The Art of Cinema #129

Double Indemnity
(Billy Wilder; 1944)


Vanwall said...

One helluva poster, IMHO, and a favorite of mine. Damned strange if those foreign posters don't capture something that eluded H'wood's chosen displays. Even stranger, it looks like they used part of the deleted death-row scene that Wilder claimed was one of the best things he ever did, and could have won both Robinson and the vastly under-rated McMurray well-deserved Oscars. I understood that scene is lost, and it would be quite something to see. Curious.


Tom Sutpen said...

I hadn't thought of that. It's possible that whomever did the poster art (presumably in Spain, though I could be wrong) was working from stills generated at a time when the Death House scene was still in the picture. If any were circulated, though, I've never seen them.

Even with the scene dropped, Robinson and MacMurray still deserved accolades, if not Academy Awards.

Did any director utilize Fred MacMurray better than Billy Wilder did?

Vanwall said...

I thought about the studio still take, too, and that's interesting - perhaps there's more out there. It's actually the best DI poster, for my money.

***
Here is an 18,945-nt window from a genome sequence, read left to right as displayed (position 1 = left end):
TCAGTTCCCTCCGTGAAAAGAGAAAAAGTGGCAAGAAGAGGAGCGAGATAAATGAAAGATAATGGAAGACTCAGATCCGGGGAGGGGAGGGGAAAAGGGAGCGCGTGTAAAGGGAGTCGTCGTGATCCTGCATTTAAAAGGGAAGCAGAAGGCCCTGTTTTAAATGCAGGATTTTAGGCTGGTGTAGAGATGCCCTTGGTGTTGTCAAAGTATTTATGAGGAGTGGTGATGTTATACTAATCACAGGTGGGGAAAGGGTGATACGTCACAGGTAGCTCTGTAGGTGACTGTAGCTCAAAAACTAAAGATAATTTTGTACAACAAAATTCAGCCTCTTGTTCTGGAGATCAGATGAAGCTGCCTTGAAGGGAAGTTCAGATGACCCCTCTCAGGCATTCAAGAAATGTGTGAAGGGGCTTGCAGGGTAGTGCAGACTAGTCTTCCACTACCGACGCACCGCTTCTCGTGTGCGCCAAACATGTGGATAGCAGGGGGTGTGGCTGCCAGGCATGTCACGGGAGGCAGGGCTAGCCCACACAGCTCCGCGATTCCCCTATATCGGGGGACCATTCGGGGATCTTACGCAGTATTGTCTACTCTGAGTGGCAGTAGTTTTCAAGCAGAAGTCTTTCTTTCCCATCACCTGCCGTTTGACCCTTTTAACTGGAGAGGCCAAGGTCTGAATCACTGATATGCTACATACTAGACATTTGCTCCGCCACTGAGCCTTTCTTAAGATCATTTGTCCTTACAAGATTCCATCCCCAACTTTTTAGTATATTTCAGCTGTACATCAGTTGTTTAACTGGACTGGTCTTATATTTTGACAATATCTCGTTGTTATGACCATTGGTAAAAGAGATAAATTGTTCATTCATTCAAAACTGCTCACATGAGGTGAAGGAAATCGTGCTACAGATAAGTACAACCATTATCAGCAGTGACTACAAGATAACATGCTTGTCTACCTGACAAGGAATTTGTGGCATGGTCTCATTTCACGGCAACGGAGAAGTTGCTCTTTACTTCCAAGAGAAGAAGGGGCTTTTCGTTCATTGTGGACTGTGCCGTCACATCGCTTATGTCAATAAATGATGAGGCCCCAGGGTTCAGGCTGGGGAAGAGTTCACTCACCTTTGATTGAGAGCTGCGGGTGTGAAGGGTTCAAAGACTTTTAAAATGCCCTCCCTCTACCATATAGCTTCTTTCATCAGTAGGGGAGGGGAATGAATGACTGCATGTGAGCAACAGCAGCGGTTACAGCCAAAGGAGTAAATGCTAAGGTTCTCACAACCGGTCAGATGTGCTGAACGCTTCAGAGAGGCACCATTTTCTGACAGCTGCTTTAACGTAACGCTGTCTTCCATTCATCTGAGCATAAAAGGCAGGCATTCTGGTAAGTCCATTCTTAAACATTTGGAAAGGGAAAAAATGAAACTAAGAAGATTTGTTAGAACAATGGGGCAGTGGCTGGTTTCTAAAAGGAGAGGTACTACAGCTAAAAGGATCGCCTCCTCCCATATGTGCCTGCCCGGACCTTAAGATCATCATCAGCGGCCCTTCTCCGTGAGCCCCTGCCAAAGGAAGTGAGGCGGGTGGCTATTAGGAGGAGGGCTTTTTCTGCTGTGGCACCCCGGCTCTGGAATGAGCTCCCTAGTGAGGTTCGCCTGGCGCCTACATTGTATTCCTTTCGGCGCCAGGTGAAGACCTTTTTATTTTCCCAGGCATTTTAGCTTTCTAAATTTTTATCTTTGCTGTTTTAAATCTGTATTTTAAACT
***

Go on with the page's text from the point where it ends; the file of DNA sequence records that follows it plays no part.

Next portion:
I find this film fascinating for so many crackerjack performances - and Fred was just flat amazing. Every once in a while, like in "Face of a Fugitive", where he inverts a standard oater, or "Pushover", where he exhibits more depth than the part called for, MacMurray managed to really get my attention. Wilder brought out the best in 'im, for sure, tho - he is totally perfect in this one and in "The Apartment".

Peter L. Winkler said...

Yes, I've seen a still of the deleted scene. It was either in a film noir issue of Film Comment from the mid-70s or in a book titled Raymond Chandler In Hollywood.

In the still, Walter Neff is sitting in the gas chamber and Keyes is one of the observers looking at him through the chamber's windows.